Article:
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Am I Meant to be Fat?

I read in yesterday’s newspaper (yes, I am old enough to still read printed newspapers) that obesity is a key link to the soaring costs of health care in the United States.  Americans who are 30 or more pounds overweight added an estimated $147 billion in weight-related medical bills to health care costs nationwide in 2008, according to a study presented Monday at a meeting sponsored by the Centers for Disease Control and Prevention to discuss ways to reduce obesity.

The average American is 23 pounds overweight.  Multiply that by the number of Americans, and you get 4.6 billion pounds of fat. 

And an awful lot of type 2 diabetes, which is what leads to much of the increase in medical costs.  The aggregate economic cost of obesity in the United States is estimated to be in excess of $60 billion per year.

So it seems like a good week for us to take a look at weight, why we gain it, and how we might lose it.

Am I fat? Are You?

Obesity is, in simplest terms, excessive body fat. How much is too much?  The best way to measure obesity is to determine a person’s buoyancy by measuring their body weight under water.  Perhaps you won’t be surprised to learn that this isn’t done very often.  Instead, a more convenient statistical estimate is used called the body-mass index (BMI). The BMI is your weight in kilograms divided by the square of your height in meters. 

By correlating BMI values with medical records, doctors have concluded that anyone with a BMI of 25 or more is overweight, with increased risk of medical complications. The risk goes way up for people with a BMI of 30 or more, who are defined as obese.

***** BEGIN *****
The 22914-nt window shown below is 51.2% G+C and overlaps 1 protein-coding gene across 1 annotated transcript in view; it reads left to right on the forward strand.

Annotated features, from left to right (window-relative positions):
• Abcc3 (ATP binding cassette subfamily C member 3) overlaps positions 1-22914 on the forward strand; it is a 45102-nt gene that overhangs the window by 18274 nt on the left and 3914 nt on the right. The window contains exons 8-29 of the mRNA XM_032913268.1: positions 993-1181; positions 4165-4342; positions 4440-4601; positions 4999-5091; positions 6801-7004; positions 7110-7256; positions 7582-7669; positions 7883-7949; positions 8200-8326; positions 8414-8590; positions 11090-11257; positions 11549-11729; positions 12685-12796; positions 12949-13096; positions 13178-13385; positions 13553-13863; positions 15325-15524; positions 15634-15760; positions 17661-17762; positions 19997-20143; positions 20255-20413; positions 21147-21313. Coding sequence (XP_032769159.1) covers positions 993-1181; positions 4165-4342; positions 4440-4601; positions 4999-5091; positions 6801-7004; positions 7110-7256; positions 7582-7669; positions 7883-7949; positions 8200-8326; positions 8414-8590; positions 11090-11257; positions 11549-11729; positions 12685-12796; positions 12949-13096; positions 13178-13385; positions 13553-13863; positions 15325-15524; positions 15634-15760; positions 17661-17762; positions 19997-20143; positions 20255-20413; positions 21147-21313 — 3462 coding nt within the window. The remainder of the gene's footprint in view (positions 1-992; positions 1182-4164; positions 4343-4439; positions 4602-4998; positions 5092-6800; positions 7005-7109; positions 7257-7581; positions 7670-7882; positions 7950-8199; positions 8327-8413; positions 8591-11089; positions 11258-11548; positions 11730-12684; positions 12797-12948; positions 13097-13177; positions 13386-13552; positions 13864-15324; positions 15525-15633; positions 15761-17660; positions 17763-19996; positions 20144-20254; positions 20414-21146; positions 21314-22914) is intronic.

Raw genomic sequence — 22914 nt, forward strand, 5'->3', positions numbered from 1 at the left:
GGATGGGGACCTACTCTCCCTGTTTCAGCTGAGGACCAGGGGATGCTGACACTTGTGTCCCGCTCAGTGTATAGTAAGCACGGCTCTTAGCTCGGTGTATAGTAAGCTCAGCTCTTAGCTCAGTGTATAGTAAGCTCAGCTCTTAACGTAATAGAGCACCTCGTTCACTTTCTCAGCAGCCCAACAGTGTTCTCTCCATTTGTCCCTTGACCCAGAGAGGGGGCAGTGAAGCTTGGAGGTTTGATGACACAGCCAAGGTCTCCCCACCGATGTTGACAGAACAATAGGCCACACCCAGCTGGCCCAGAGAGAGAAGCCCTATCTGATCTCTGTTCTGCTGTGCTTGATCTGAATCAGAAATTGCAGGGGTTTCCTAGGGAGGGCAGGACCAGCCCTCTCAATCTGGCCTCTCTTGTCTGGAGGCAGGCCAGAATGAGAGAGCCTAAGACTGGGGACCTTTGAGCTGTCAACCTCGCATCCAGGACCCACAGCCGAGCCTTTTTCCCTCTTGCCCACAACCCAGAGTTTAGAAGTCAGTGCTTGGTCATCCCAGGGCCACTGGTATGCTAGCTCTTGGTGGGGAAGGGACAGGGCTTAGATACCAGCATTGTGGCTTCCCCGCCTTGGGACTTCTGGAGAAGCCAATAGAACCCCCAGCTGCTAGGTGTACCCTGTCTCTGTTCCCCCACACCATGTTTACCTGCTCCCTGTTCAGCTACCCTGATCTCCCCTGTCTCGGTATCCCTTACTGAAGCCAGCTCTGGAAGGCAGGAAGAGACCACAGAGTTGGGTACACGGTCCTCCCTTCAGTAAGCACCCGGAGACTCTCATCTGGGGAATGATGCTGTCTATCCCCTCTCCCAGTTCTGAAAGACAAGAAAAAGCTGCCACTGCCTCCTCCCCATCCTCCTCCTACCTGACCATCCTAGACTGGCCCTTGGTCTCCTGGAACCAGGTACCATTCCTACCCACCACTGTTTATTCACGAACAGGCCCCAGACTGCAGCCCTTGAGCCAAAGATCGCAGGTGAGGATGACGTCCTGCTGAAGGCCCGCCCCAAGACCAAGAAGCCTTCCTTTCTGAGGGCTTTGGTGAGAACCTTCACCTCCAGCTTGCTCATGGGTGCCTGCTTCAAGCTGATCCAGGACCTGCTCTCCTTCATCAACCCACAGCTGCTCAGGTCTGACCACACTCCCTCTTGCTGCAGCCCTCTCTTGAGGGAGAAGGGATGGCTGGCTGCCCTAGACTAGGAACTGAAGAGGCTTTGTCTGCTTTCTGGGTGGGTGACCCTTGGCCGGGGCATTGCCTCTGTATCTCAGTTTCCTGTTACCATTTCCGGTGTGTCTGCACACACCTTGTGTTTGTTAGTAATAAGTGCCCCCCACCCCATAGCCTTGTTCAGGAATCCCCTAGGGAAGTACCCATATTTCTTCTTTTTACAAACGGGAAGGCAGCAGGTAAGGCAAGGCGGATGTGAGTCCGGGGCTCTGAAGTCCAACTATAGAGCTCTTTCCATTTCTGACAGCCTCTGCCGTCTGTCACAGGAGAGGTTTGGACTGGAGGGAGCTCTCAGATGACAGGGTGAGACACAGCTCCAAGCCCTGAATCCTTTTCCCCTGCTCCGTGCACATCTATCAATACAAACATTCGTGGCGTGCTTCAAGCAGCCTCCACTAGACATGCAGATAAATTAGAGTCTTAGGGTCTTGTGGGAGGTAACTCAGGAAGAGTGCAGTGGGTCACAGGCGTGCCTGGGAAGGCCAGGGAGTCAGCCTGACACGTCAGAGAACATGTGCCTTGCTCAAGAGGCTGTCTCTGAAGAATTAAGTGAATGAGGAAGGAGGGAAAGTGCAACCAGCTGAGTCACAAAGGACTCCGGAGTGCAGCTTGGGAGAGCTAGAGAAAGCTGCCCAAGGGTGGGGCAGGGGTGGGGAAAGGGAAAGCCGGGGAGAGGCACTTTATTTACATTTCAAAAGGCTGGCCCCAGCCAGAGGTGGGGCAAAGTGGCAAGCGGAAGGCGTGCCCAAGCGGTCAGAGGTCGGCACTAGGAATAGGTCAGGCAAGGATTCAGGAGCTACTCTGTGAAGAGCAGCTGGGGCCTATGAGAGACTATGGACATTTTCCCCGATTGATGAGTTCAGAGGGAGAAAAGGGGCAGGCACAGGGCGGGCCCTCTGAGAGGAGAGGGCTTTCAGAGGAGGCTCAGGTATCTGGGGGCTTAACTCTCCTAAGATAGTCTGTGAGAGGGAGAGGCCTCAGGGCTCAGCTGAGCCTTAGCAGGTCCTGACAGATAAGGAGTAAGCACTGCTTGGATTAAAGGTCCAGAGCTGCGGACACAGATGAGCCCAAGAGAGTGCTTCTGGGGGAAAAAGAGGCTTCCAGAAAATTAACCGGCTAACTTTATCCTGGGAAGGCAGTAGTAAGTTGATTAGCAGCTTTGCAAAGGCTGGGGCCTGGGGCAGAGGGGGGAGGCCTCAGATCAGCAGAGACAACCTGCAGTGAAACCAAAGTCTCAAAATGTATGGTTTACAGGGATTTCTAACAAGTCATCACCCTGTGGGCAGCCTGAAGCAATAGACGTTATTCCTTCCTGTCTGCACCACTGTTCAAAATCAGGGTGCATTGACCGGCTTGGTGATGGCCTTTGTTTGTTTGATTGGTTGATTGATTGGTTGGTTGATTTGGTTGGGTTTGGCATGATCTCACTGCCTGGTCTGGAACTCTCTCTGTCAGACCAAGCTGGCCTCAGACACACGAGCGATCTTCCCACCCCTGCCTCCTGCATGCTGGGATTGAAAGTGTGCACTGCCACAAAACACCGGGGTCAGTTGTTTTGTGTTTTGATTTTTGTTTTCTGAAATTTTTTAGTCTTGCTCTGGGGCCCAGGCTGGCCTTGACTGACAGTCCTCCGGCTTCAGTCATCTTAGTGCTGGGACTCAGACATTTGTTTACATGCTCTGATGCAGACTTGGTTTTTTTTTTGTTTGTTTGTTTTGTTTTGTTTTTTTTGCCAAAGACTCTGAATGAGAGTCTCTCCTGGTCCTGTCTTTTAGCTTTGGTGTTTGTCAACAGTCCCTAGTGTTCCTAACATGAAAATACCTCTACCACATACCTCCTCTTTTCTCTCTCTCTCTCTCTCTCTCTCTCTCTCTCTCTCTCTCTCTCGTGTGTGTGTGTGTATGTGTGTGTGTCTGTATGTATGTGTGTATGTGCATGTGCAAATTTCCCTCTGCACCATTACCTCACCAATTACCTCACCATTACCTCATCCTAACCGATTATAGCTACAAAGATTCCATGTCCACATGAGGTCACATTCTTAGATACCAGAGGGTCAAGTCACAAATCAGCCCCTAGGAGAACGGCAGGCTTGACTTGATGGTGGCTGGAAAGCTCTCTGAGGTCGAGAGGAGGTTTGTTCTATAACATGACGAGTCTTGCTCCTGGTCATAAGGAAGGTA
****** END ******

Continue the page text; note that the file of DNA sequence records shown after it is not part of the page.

So how are you doing?  To see if you have a BMI of 25 or more, use the table below (it saves you having to convert pounds to kilos and feet to meters).  I am six feet tall and weight 182, so my BMI comes in at 24. Whew!

As a Nation, How Are We Doing?

If the average American is 23 pounds overweight, it stands to reason our nation has a problem with its weight.  When the BMI of Americans is measured, half have a BMI of at least 25, and fully one-third of the population has a BMI of 30 or more.

Are We In an Obesity Epidemic?

There has been a dramatic increase in people with a BMI of 30 or more in recent years, from 15% in 1980 to 23& in 1994, to 34% in 2006 (the latest numbers available).  In pervious columns I have trumpeted this dramatic increase in high-BMI individuals as a sign of an obesity epidemic, and most public news sources have as well.  However, we do well to cock a careful eye, as whether this is truly an epidemic depends on how one looks at the data.  Variation in body weight is a continuous trait (that is, if you lined a thousand people up according to their body weight, you would get a bell-shaped curve, with the mean value at the top), whereas obesity is a fixed threshold.  A small shift in the trait’s mean value can lead to a huge increase in the number of people who exceed the threshold. Thus the 33% increase in obesity in the 1990s was associated with an average weight gain of only 3 kilograms (six and a half pounds) in the whole population. 

This small shift in America’s body weight, while hardly an epidemic, has had profound effects on our nation’s health, and the cost of maintaining it.